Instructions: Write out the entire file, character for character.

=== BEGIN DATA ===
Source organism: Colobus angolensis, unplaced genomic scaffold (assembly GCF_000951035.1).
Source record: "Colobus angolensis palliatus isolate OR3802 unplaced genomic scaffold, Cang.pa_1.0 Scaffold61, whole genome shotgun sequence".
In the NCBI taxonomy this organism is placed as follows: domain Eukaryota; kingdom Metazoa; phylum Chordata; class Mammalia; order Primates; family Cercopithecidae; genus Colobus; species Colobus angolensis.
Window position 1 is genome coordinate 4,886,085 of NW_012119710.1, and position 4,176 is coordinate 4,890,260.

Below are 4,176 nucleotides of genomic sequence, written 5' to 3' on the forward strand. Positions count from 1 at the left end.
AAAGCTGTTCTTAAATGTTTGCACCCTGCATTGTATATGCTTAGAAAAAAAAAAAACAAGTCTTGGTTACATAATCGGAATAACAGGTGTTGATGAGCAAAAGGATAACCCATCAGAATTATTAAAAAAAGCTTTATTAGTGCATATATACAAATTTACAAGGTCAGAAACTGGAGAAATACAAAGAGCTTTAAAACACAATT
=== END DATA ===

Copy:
Source organism: Colobus angolensis, unplaced genomic scaffold (assembly GCF_000951035.1).
Source record: "Colobus angolensis palliatus isolate OR3802 unplaced genomic scaffold, Cang.pa_1.0 Scaffold61, whole genome shotgun sequence".
In the NCBI taxonomy this organism is placed as follows: domain Eukaryota; kingdom Metazoa; phylum Chordata; class Mammalia; order Primates; family Cercopithecidae; genus Colobus; species Colobus angolensis.
Window position 1 is genome coordinate 4,886,085 of NW_012119710.1, and position 4,176 is coordinate 4,890,260.

Below are 4,176 nucleotides of genomic sequence, written 5' to 3' on the forward strand. Positions count from 1 at the left end.
AAAGCTGTTCTTAAATGTTTGCACCCTGCATTGTATATGCTTAGAAAAAAAAAAAACAAGTCTTGGTTACATAATCGGAATAACAGGTGTTGATGAGCAAAAGGATAACCCATCAGAATTATTAAAAAAAGCTTTATTAGTGCATATATACAAATTTACAAGGTCAGAAACTGGAGAAATACAAAGAGCTTTAAAACACAATT